Now, we know organizations are going to use personal technology to try to bridge that gap. There are some real opportunities in the future. The question becomes how do we embrace these technological advancements while encouraging all types of work that’s across all generations?
For us at Dell, and I imagine each and every one of you, this is top of mind because there is something we absolutely know for sure, that ensuring you have engaged diverse and highly happy team members is the number one critical success factor for your future.
Well, while we all may have moments of uncertainty, it’s imperative that as leaders it is on us to keep our workforce engaged and their mindset open. There’s going to be uncertainty and, maybe, even some fear of the unknown. As creative thinkers this tumultuous period, this unknown period will push us all to do better and actually be better.
There’s a risk that comes with mastering this human-machine partnership, but there’s also great rewards and how and when you deal with it absolutely matters. This as leaders and entrepreneurs, I challenge all of you to continue this conversation and examine and think about how you’re looking at the human-machine partnership in your world now.
We did put a copy of the research on your seats. I hope you have a chance to look at it. I am so excited and honored to be here with all of you. I look forward to learning and continuing to learn from all of you. I hope you continue these conversations throughout the next two days.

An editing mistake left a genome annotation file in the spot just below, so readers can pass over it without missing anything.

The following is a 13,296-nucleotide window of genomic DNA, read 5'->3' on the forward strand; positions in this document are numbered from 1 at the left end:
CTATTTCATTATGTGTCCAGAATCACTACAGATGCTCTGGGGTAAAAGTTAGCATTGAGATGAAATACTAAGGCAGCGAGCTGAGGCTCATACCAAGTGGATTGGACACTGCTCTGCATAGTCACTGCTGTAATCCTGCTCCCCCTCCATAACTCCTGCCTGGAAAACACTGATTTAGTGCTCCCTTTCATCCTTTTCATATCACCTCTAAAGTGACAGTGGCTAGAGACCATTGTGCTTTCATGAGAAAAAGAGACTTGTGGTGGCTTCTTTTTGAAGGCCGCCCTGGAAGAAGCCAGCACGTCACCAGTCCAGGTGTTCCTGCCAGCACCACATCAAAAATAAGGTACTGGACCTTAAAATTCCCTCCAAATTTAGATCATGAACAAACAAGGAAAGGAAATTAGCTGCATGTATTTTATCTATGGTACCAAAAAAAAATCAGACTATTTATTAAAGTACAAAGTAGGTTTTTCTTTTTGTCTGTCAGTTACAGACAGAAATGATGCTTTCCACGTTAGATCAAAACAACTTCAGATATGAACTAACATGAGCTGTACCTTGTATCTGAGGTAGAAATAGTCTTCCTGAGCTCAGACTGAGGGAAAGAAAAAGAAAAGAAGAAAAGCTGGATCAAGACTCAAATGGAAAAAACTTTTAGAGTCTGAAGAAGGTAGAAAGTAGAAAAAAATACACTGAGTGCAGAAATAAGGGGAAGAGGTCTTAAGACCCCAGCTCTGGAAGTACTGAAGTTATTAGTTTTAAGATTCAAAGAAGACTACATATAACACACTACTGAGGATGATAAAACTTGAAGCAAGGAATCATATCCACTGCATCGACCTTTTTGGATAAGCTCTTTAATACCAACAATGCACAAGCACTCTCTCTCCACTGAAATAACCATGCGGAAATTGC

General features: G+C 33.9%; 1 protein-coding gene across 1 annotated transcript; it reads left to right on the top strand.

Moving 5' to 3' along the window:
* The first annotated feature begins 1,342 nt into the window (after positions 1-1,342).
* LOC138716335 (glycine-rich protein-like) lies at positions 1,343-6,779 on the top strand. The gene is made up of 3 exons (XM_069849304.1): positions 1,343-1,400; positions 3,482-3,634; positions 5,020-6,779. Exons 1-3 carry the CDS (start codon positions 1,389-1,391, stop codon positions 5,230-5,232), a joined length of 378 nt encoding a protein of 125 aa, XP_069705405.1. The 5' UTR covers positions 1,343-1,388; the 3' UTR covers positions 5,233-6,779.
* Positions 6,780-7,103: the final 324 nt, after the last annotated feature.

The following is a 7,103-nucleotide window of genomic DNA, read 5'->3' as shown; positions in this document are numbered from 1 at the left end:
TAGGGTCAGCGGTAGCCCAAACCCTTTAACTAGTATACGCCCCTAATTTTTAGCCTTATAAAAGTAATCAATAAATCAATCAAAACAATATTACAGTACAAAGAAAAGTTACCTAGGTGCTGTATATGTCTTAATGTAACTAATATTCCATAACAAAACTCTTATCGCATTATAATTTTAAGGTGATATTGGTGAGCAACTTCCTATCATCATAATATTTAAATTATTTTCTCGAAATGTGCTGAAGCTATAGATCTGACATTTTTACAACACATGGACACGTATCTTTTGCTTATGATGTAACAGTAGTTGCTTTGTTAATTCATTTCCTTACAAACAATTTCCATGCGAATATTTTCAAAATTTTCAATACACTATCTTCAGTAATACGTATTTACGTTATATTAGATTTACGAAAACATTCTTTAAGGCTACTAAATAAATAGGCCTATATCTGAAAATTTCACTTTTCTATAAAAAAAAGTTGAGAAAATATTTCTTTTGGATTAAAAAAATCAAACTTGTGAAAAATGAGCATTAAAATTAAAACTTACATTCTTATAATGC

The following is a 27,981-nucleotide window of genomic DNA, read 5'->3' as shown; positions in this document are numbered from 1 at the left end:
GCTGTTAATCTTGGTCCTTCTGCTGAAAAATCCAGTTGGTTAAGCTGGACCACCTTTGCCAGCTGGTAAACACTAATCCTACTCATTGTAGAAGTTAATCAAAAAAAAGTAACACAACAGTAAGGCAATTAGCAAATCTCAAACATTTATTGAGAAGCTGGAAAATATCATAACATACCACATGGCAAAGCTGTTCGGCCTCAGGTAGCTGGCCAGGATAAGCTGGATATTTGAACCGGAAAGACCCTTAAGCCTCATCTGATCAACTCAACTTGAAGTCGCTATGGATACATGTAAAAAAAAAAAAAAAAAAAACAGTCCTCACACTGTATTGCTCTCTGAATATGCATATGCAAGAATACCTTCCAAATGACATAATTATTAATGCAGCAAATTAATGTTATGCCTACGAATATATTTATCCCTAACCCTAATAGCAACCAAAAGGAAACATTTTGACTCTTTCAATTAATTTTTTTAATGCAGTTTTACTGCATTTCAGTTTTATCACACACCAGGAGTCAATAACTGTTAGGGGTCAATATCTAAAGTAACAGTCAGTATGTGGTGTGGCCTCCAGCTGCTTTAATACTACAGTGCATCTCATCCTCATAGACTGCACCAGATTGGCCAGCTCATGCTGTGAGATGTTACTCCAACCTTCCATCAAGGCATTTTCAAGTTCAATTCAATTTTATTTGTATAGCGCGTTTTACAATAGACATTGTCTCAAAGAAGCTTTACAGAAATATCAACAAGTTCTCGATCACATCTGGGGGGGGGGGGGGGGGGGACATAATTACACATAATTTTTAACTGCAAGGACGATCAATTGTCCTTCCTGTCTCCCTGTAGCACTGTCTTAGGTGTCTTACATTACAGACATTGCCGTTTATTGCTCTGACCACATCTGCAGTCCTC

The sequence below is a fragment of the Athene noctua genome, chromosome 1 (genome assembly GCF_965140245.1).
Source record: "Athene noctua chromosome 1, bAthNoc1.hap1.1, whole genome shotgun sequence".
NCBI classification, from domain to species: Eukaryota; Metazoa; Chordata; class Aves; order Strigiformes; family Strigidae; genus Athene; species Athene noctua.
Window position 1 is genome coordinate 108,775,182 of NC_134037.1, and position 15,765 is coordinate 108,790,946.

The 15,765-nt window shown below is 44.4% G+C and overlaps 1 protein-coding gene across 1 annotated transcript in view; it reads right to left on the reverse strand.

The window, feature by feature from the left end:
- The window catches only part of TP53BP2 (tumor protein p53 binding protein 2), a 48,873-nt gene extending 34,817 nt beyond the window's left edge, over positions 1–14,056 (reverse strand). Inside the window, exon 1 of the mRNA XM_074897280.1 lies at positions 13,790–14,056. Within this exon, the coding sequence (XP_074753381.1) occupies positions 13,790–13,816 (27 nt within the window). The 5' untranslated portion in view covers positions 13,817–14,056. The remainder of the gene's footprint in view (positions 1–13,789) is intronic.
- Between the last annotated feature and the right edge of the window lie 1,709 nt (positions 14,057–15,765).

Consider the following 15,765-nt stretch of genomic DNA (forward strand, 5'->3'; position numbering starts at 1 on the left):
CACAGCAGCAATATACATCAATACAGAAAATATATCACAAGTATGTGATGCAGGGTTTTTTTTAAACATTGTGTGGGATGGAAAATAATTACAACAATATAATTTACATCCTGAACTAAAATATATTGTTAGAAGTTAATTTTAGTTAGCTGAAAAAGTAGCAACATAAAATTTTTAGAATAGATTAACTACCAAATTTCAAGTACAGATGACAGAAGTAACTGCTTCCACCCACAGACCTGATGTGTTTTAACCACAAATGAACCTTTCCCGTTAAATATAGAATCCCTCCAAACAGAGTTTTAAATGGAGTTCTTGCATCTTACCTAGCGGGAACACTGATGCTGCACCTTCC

With that, I am super excited to be able to kick off the read-outs. I’d like to welcome our moderators to the stage from the lunch dialogs. I hope you guys had an opportunity to engage. I know my table was awesome. I’m super excited to have that.
They’re going to share exactly according to John, two minutes and two minutes only on the read-out from their tables. We’ll go ahead and get started. Thank you very much.
Jana Rich: Hi, everybody. I’m Jana Rich, Founder and CEO of Rich Talent Group. We focus on building diverse leadership teams.
We had an incredible conversation at lunch today around pay equity. Just a little bit of context on that as Time’s Up has become a big move, originally out of the median entertainment world. It is coming into the technology world.